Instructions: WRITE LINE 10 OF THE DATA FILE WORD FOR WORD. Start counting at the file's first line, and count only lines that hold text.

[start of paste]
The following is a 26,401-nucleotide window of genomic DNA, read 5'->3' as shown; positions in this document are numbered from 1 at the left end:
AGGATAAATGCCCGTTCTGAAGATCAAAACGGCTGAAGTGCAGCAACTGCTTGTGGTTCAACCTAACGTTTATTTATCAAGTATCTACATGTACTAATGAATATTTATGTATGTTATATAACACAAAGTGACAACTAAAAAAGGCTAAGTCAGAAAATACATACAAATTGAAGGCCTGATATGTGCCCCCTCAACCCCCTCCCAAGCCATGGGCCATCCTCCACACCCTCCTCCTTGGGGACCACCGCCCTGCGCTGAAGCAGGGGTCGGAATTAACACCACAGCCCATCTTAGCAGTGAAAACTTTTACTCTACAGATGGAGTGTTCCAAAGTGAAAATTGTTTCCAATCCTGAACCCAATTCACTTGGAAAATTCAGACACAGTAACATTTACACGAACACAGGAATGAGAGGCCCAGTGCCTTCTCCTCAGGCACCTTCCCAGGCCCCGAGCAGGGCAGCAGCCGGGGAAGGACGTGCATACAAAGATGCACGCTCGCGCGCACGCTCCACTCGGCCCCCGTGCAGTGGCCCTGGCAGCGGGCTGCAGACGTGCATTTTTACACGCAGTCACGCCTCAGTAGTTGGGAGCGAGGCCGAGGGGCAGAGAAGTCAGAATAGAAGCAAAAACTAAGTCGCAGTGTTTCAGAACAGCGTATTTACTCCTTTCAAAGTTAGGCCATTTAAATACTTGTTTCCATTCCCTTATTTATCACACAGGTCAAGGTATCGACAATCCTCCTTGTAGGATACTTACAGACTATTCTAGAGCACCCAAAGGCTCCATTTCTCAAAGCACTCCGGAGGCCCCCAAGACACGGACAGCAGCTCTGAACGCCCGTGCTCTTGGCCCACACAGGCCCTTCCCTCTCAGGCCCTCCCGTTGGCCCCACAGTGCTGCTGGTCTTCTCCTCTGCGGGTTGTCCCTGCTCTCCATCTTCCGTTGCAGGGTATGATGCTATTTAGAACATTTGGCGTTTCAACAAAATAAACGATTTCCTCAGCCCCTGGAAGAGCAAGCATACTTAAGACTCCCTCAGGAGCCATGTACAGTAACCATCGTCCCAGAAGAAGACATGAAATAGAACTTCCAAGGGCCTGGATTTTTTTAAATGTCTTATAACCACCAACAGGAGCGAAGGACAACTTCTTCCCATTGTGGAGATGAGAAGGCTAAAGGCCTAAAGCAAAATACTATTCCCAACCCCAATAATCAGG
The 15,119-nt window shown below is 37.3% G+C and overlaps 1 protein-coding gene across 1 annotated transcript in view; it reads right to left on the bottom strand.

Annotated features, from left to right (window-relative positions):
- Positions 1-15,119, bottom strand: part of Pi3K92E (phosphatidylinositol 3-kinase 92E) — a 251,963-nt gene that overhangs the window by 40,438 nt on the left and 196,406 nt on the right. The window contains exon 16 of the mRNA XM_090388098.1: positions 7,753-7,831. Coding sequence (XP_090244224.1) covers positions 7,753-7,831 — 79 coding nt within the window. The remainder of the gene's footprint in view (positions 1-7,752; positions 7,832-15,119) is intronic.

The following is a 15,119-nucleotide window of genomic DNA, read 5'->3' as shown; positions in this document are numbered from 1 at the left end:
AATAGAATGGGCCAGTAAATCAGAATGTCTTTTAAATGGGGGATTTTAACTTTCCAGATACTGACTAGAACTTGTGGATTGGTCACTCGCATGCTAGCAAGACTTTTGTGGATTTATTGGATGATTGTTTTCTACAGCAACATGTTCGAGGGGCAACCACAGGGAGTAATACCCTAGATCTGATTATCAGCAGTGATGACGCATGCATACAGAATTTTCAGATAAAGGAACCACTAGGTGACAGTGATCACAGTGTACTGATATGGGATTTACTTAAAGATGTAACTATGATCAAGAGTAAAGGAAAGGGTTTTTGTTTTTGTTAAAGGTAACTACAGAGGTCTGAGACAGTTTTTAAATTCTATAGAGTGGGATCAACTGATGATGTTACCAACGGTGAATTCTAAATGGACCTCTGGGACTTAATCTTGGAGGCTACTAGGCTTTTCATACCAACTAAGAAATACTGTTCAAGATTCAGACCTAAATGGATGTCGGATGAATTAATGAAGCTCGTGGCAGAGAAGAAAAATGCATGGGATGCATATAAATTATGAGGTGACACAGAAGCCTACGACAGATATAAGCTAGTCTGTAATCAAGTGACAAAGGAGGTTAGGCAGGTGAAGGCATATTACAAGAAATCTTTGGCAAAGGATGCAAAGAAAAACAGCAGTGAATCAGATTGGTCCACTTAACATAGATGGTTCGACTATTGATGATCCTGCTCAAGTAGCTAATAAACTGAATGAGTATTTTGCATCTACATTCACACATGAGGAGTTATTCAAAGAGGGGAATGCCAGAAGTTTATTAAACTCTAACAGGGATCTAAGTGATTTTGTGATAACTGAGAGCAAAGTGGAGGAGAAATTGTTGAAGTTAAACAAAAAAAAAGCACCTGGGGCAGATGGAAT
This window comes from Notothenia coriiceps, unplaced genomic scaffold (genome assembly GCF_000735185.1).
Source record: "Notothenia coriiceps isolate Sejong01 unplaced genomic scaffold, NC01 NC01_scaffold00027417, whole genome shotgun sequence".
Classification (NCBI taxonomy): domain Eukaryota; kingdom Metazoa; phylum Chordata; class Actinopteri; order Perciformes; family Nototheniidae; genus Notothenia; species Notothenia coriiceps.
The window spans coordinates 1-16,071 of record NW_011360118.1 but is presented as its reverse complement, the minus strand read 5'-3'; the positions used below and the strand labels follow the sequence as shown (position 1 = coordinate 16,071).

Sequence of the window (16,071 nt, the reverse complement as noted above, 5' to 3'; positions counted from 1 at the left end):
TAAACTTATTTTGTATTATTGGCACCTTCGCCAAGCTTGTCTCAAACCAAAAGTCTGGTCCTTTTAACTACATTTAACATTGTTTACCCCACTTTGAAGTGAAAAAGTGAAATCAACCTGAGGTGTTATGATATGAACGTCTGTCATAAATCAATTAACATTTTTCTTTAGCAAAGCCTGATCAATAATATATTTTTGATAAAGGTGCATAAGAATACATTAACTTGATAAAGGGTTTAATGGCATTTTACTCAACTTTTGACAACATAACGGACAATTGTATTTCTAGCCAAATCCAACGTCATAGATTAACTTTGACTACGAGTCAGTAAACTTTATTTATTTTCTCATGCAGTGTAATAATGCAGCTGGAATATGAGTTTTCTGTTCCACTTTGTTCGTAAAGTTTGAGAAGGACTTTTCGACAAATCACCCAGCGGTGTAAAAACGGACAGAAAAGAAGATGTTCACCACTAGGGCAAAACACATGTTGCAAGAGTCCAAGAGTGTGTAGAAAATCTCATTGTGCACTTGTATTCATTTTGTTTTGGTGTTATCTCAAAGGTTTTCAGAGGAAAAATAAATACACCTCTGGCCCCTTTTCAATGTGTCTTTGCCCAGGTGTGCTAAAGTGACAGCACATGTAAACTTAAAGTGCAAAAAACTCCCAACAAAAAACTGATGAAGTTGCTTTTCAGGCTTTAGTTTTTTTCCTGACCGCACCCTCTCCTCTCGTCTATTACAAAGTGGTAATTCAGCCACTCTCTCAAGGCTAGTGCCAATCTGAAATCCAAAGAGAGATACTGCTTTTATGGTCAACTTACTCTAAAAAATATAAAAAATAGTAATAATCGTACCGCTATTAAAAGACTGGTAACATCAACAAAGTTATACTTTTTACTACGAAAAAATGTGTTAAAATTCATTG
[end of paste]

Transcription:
Classification (NCBI taxonomy): domain Eukaryota; kingdom Metazoa; phylum Chordata; class Actinopteri; order Perciformes; family Nototheniidae; genus Notothenia; species Notothenia coriiceps.